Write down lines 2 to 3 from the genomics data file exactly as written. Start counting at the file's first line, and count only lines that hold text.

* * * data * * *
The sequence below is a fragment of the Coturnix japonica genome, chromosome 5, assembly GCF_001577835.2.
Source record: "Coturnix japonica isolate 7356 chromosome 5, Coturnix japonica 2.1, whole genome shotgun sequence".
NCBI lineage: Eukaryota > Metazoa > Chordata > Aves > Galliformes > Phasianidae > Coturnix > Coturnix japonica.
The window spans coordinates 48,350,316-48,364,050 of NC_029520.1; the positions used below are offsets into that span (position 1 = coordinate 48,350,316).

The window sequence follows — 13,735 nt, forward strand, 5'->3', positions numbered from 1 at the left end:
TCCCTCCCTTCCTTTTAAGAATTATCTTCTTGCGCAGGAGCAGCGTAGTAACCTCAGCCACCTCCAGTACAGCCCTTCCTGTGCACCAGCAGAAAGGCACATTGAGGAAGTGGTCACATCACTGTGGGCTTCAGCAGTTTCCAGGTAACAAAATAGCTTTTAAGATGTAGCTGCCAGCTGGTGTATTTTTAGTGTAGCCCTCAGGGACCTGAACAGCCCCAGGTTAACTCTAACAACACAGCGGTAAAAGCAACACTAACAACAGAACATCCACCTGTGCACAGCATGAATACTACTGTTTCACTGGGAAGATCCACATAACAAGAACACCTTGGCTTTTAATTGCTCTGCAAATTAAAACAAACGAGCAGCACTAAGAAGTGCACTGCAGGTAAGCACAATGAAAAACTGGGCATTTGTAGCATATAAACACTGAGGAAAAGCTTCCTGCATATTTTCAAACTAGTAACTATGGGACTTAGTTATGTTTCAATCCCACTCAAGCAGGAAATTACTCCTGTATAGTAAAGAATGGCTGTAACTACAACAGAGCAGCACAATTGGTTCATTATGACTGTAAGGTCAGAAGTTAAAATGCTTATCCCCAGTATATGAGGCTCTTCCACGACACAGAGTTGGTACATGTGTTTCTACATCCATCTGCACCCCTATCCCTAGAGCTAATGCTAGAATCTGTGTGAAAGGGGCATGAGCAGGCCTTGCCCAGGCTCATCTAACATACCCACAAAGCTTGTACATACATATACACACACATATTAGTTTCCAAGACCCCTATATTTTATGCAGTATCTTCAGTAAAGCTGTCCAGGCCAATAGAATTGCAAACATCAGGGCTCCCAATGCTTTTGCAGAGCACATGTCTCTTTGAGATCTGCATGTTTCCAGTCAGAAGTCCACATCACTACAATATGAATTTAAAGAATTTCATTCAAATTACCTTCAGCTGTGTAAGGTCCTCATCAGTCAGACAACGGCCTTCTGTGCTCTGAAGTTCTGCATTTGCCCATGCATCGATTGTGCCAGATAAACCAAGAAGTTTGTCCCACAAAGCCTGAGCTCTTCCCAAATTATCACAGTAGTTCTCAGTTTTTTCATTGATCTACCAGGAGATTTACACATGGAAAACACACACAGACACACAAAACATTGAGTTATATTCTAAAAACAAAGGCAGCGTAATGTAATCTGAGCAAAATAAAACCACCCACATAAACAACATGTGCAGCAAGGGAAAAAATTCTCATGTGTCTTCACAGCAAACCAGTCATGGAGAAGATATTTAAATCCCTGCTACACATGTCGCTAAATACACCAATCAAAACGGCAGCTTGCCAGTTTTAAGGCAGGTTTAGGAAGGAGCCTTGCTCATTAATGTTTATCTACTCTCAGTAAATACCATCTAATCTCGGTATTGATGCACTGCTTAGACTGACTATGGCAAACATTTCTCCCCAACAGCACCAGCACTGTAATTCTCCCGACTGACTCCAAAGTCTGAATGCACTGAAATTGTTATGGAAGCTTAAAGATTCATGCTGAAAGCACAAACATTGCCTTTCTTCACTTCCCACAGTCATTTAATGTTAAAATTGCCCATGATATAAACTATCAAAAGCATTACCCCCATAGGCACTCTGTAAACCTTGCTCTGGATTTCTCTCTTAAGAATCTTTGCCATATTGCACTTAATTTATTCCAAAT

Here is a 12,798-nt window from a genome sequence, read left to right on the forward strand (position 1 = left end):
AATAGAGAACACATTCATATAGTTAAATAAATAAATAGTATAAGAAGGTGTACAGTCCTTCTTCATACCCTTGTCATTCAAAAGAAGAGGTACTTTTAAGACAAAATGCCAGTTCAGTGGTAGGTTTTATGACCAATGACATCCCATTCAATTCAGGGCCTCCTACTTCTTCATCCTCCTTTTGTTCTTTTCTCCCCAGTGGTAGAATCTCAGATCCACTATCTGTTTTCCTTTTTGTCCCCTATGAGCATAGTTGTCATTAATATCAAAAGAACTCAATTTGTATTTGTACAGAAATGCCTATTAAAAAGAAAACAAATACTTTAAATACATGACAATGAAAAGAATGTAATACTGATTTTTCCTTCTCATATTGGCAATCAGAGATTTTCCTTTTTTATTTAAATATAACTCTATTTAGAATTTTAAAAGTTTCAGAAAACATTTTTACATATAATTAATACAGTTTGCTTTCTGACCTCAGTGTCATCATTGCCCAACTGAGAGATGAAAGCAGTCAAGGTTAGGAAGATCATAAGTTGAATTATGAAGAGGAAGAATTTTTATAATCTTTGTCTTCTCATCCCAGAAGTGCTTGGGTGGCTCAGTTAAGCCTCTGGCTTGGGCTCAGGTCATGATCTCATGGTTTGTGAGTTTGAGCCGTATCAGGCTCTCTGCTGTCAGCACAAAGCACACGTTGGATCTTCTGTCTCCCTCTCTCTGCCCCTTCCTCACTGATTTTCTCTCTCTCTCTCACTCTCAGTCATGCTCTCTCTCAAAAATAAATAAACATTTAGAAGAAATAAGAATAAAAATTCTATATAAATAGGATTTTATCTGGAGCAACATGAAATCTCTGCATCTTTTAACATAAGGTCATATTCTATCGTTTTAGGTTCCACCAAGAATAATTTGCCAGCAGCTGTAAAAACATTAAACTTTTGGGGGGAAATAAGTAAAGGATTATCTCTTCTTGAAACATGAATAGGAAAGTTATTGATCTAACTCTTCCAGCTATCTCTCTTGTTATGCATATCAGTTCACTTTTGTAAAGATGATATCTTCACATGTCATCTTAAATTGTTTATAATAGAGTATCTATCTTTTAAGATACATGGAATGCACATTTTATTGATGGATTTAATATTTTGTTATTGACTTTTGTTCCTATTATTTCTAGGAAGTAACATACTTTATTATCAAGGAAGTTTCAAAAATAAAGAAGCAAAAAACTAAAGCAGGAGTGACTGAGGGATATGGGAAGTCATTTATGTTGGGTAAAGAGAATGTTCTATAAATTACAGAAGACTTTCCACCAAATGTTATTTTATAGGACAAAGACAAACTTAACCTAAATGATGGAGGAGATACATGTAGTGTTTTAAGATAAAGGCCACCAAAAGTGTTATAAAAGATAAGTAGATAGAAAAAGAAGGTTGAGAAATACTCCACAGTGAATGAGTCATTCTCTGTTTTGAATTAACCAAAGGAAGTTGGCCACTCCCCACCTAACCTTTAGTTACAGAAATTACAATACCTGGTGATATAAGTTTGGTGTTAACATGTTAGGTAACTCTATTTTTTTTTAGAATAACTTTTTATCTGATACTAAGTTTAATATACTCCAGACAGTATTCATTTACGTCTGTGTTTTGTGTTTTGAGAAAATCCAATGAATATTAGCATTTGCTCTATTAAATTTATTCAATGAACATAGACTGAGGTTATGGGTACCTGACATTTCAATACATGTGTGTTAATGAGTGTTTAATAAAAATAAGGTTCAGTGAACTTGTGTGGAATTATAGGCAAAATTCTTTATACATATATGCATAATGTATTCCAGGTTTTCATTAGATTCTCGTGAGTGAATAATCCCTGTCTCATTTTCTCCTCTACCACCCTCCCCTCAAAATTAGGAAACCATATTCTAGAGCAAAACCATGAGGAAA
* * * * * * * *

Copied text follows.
Source record: "Coturnix japonica isolate 7356 chromosome 5, Coturnix japonica 2.1, whole genome shotgun sequence".
NCBI lineage: Eukaryota > Metazoa > Chordata > Aves > Galliformes > Phasianidae > Coturnix > Coturnix japonica.